A pleasant way to spend a morning, especially as I'm having to fight with myself to give up on "painting" altogether. I like seeing the colours happen on the surface, but have absolutely no desire to "make a painting" - and certainly not to "express myself"!

Out came the camera for some detail shots -

 The foggy effect ...
 A bit of "found abstraction" -
Next week, life painting - !

18 January 2018

The End of Pink by Kathryn Nuernberger
A book with a gotta-look-twice cover (2016; via)
a gotta-read-twice poem
My First Peacock
I keep a white peacock behind my ear,
a wasn't, a fantail of wasn'ts,
nevered feathers upon evered
falling all over the grass.
When a green peacock landed
on my shoulder to shimmy
its iridescent trills, everyone asked
if it was my first peacock.
It's impolite to speak of the translucent tail
hanging down behind your ear
like a piece of hair brushed back
in a moment lost to thought.
To make the well-wishers uncomfortably shift
their weight by saying, No,
first I had this white peacock
Because it's not anyone's fault
who can't see the glaucoma
eyes on mist plumes
that don't see them back.
So I say, Yes. And I say
how very emerald joy is,
how very leafed with lapis and gilding.

Kathryn Nuernberger (via)

"Kathryn Nuernberger was born in St. Louis, Missouri, on August 1, 1980. She earned a BA from the University of Missouri, an MFA from Eastern Washington University, and a PhD from Ohio University.

"Nuernberger is the author of The End of Pink ... which received the 2015 James Laughlin Award from the Academy of American Poets, given to recognize a superior second book of poetry by an American poet. She is also the author of Rag & Bone, which won the Antivenom Prize from Elixir Press and was published in 2011." (via)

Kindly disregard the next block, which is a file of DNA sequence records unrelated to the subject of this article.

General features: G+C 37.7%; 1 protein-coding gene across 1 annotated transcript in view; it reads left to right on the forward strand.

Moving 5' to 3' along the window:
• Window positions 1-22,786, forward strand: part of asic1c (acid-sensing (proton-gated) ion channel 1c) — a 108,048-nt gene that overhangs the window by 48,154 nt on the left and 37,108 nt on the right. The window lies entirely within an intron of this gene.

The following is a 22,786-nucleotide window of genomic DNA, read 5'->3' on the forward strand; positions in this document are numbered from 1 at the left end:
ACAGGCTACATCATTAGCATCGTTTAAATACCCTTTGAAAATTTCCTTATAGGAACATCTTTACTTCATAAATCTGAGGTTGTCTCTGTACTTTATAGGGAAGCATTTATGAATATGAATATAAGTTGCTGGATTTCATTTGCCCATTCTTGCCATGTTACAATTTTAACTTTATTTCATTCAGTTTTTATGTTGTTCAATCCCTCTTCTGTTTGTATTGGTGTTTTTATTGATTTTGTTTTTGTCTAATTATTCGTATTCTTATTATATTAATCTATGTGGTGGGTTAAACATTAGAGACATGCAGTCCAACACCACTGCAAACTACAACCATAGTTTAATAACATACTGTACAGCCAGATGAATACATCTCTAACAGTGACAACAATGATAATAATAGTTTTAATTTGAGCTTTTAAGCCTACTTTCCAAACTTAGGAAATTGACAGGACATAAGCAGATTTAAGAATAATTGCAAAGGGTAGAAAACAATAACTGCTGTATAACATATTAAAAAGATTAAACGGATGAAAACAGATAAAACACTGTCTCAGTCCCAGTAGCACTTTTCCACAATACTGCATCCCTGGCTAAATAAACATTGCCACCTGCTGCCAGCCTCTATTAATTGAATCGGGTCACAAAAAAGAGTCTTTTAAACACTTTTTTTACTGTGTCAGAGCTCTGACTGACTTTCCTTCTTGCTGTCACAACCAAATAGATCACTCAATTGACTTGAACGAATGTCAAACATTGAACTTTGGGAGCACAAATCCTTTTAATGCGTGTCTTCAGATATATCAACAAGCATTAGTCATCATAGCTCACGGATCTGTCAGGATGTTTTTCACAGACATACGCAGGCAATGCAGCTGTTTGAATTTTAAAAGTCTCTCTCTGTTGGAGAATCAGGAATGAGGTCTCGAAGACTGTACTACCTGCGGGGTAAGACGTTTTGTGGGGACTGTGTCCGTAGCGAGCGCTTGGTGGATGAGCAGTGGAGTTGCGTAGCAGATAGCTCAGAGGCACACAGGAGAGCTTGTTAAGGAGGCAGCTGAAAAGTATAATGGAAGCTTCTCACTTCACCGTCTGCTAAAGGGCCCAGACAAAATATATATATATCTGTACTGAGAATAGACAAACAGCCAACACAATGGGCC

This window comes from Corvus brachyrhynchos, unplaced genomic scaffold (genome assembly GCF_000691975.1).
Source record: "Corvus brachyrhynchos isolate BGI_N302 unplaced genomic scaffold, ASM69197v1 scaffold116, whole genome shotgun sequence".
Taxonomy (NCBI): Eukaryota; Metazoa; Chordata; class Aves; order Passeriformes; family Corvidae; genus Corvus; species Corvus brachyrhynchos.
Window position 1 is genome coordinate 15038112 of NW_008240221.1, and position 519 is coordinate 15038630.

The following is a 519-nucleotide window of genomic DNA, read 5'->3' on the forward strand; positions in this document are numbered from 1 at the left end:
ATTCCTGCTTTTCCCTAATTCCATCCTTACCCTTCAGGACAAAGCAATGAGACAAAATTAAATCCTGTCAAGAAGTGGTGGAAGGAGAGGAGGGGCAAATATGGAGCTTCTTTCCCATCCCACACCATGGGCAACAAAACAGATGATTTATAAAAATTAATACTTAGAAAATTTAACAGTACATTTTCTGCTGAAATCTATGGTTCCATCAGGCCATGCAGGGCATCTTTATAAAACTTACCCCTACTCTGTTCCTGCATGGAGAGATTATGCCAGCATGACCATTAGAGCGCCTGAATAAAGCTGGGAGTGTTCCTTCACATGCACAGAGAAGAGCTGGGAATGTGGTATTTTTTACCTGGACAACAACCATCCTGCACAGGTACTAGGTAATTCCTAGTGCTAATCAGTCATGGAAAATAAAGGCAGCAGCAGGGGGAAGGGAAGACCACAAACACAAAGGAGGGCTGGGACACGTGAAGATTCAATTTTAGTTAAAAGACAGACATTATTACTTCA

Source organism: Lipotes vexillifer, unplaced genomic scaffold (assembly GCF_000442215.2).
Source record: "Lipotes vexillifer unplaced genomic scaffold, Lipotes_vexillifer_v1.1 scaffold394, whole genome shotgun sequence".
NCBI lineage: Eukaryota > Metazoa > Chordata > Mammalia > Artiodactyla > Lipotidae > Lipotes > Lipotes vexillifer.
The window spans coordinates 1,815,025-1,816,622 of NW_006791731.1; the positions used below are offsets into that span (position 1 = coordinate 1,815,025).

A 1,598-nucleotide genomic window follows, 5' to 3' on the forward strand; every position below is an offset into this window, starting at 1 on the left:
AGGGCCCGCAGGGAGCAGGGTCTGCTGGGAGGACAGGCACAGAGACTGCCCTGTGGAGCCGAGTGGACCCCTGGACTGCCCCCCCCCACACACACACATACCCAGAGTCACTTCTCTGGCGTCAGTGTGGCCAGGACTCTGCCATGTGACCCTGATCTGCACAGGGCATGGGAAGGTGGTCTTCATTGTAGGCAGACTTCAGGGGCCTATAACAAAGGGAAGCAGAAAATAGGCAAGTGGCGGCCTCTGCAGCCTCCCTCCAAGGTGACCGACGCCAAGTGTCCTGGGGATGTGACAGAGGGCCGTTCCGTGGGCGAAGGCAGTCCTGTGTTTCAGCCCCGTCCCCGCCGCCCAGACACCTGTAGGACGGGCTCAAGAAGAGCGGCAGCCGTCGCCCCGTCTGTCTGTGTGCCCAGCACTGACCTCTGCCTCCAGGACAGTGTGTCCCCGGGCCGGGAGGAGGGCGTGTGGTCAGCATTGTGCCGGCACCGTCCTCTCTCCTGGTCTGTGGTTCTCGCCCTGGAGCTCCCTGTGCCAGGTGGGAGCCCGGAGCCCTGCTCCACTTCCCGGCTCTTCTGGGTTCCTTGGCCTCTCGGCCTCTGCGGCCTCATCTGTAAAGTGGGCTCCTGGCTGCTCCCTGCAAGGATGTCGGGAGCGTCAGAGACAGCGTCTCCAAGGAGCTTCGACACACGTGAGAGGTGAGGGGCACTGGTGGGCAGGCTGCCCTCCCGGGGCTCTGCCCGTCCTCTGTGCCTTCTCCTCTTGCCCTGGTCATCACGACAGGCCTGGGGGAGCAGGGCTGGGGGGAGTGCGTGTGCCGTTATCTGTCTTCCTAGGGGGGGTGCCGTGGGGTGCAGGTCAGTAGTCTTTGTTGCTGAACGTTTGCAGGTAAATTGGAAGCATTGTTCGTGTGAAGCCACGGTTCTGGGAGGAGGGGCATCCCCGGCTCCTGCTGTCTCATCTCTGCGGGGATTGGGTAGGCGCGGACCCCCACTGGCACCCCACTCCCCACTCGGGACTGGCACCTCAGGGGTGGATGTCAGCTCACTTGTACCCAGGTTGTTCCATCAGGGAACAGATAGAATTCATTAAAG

17 January 2018


Apologies if you've already seen these photos on instagram - I am being lazy to post them again, but on the other hand, how gorgeous can feathers be? Do click on the links to see what the entire bird looks like.
Vulturine guinea fowl

Crimson tragopan

Wild turkey

Silver pheasant

16 January 2018

Drawing Tuesday - Tate Britain

In the "big hall" were some sculptures chosen by Rachel Whiteread, whose work was on show nearby. I'd spotted Barry Flanagan's rope on a previous visit - its complexity, amid the simplicity of the columns, is so enticing -
In the background, works by Richard Deacon and Linda Benglis
I started with that crack in the floor and then struggled with the rope.
Looked a lot, erased a lot, redrew a lot ...
Janet K drew Richard Deacon's "For Those who have Ears" -

Janet B, still using her large square sketchbook, found a Henry Moore -

 Carol was captivated by the frame of "the Ophelia painting" - she'd noticed a little lever on the inside that allowed the painting to be removed or replaced -
 Sue got a good angle on Jacob Epstein's "Torso" -
 Joyce went after some Whiteread castings (under a chair, inside a hot water bottle) and that Linda Benglis's "Quartered Meteor" -
Having seen what Whiteread did with flattened packaging, Joyce used her own materials (eg sweet wrappers from xmas) -
Also on the extracurricular front, Janet K has been drawing some of her little treasures, including a thimble case her son brought back from a school trip to China when he was 12 -